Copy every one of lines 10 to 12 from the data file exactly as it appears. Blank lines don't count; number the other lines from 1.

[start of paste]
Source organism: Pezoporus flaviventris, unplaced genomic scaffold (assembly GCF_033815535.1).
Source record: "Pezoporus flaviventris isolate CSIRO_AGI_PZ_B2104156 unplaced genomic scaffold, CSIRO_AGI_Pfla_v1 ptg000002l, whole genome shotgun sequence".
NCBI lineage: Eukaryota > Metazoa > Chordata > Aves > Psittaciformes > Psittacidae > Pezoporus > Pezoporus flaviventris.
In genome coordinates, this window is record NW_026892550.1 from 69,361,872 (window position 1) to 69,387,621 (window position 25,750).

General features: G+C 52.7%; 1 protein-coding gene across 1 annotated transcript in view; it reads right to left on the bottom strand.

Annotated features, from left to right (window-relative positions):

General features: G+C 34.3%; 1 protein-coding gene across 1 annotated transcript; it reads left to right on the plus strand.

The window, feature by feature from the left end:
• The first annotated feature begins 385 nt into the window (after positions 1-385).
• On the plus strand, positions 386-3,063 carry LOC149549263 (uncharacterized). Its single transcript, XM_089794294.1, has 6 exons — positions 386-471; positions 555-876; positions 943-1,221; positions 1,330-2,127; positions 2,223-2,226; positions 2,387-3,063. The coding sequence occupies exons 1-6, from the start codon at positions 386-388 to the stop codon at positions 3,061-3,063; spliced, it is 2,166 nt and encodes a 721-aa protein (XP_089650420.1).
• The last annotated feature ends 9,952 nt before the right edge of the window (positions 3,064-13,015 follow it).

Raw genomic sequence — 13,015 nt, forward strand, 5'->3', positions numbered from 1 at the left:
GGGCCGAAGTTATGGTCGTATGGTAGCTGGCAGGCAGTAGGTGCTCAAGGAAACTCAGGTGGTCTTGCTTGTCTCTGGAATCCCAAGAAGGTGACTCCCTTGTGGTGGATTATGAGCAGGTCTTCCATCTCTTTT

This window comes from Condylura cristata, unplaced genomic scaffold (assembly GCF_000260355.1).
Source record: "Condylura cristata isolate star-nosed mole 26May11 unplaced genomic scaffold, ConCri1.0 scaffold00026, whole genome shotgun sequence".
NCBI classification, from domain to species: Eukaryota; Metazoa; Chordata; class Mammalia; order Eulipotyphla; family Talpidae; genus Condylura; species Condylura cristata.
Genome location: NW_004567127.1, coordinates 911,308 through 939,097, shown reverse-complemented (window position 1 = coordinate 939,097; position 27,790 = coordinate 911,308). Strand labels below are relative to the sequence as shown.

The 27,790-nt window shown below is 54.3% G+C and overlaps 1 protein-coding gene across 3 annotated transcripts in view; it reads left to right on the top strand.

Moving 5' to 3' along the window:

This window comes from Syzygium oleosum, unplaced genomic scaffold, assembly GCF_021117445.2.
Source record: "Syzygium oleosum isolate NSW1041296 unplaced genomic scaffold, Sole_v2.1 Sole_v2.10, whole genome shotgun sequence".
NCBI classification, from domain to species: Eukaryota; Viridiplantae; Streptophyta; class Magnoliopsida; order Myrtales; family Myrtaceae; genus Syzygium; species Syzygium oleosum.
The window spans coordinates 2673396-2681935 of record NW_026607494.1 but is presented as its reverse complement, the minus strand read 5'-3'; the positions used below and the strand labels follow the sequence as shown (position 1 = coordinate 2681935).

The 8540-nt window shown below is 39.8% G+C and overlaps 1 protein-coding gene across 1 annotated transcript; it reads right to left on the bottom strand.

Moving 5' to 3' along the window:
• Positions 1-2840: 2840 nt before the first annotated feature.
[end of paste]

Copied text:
• On the plus strand, positions 386-3,063 carry LOC149549263 (uncharacterized). Its single transcript, XM_089794294.1, has 6 exons — positions 386-471; positions 555-876; positions 943-1,221; positions 1,330-2,127; positions 2,223-2,226; positions 2,387-3,063. The coding sequence occupies exons 1-6, from the start codon at positions 386-388 to the stop codon at positions 3,061-3,063; spliced, it is 2,166 nt and encodes a 721-aa protein (XP_089650420.1).
• The last annotated feature ends 9,952 nt before the right edge of the window (positions 3,064-13,015 follow it).

Raw genomic sequence — 13,015 nt, forward strand, 5'->3', positions numbered from 1 at the left: